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Protesters call for stronger safety measures for MoDOT crews

by Ryan Pivoney | April 16, 2022 at 12:01 a.m.
From left, Russell Dabbs, Michael Brown, and David and Tina Jarvis protest Friday outside the Missouri Department of Transportation building on Capitol Avenue. Brown is a MoDOT employee who was struck by a truck and permanently injured while working on a roadway last November in St. Louis . The same incident killed Kaitlyn Anderson and her unborn child, who would've been the Jarvis' grandson. (Ryan Pivoney/News Tribune)

The Missouri Department of Transportation isn’t doing enough to protect its workers in the field, friends and family of employees killed at job sites asserted Friday.

More than a dozen people stood in front of the MoDOT headquarters to advocate for stronger safety measures within the department and demand answers to questions surrounding a recent fatal incident in  St. Louis.

While working on striping operations last November, three MoDOT employees were struck by a vehicle. The vehicle killed James Brooks, 58, and Kaitlyn Anderson, 25, and permanently injured Michael Brown. Anderson was six months pregnant — with a son that would have been named Jaxx — at the time of her death.

“Since I’m the only one left from that day, I feel like I have a responsibility to them now to speak up and let our voices be heard,” said Brown, who took part in Friday’s protest.

When MoDOT workers are physically in traffic lanes, they are supposed to have protective vehicles stationed behind them, Brown said. His crew last November didn’t.

“I know that day wasn’t a one-off thing,” he said. “Those crews often went out without protective vehicles so if that’s the policy they need to follow it.”

Brown received compound fractures on two bones in his left leg, three broken ribs, a broken left collarbone and a broken left wrist from the incident.

He said he has no memory of the day and only remembers waking up in the hospital the next month. Although he’s still employed by MoDOT, Brown said he hasn’t been back to work because he goes to daily physical therapy for his injuries.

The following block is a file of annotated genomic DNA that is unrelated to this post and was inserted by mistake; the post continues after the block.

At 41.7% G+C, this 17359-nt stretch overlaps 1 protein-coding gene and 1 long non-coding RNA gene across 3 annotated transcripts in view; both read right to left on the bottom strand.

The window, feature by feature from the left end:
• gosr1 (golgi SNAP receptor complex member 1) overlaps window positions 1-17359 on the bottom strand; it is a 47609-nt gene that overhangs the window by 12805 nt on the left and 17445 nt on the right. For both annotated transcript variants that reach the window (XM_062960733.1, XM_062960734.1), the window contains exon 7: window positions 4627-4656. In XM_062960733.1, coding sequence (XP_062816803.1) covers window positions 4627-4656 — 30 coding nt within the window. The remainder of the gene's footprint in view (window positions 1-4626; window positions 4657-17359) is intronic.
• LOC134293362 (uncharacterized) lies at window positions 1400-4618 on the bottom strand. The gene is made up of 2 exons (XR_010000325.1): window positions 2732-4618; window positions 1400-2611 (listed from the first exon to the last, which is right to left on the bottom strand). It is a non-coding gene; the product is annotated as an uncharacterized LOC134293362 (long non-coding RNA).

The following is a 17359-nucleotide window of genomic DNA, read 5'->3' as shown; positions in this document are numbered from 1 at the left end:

He said he wants to hold MoDOT accountable to its own policies and ensure supervisors, who decide which employees go to various jobs and assign their equipment, are properly trained.

Linda Wilson Horn, a spokesperson for MoDOT, said the department wouldn’t comment on the protest.

Tabatha Moore, the late Anderson’s aunt, traveled from St. Louis to advocate on behalf of her niece.

Moore said it’s a federal and MoDOT standard to have protection vehicles deployed when crews are working on roadways, but it has been neglected.

MoDOT’s policies surrounding protective vehicles and equipment vary by project type and location, Horn said.

“They sent these guys out there with nothing — no protection at all,” Moore said. “They broke their own rules and there’s no way to hold them accountable.”

Moore said she wants answers as to how the fatal event could’ve happened, where a breakdown in training might’ve occurred and how the department is going to prevent the same issue from happening again.

“We want answers, and we want them to do a better job of protecting their people,” she said.

Moore said the protest, made up primarily of family and friends of MoDOT employees killed at worksites, was organized on Facebook. People she met for the first time Friday also joined.

Evie Newell traveled from Trenton, Illinois, to show her support and said the department simply failed.

“They had three cones that protected them and that’s not okay,” she said. “They need to make some changes, and if it means I drive a couple hours to come here and stand here all day and hold a sign so that those changes happen, that’s what we’re going to do.”


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